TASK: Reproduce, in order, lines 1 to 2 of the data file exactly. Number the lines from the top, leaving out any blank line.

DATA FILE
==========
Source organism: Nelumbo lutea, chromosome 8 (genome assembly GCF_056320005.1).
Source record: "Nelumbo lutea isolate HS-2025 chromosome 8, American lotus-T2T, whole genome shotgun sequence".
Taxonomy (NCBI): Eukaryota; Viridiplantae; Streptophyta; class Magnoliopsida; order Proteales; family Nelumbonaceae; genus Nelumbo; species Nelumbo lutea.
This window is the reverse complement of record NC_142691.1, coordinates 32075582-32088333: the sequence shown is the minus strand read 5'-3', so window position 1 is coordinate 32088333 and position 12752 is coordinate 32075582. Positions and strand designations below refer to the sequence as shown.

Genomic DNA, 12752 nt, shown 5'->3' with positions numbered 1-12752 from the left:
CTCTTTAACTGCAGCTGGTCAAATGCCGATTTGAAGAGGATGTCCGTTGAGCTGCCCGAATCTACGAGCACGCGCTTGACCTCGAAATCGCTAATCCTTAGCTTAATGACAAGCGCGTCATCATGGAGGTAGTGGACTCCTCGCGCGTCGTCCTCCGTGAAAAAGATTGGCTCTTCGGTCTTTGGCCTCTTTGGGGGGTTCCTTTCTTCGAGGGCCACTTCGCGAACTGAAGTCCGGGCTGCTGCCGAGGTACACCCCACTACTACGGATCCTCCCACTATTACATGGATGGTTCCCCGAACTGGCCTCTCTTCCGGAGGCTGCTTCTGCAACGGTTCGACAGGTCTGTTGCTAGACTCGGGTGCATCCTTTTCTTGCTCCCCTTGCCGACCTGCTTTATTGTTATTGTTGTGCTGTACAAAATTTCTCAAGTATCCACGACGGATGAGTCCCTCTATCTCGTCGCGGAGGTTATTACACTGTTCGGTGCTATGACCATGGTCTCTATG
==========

Source organism: Nelumbo lutea, chromosome 8 (genome assembly GCF_056320005.1).
Source record: "Nelumbo lutea isolate HS-2025 chromosome 8, American lotus-T2T, whole genome shotgun sequence".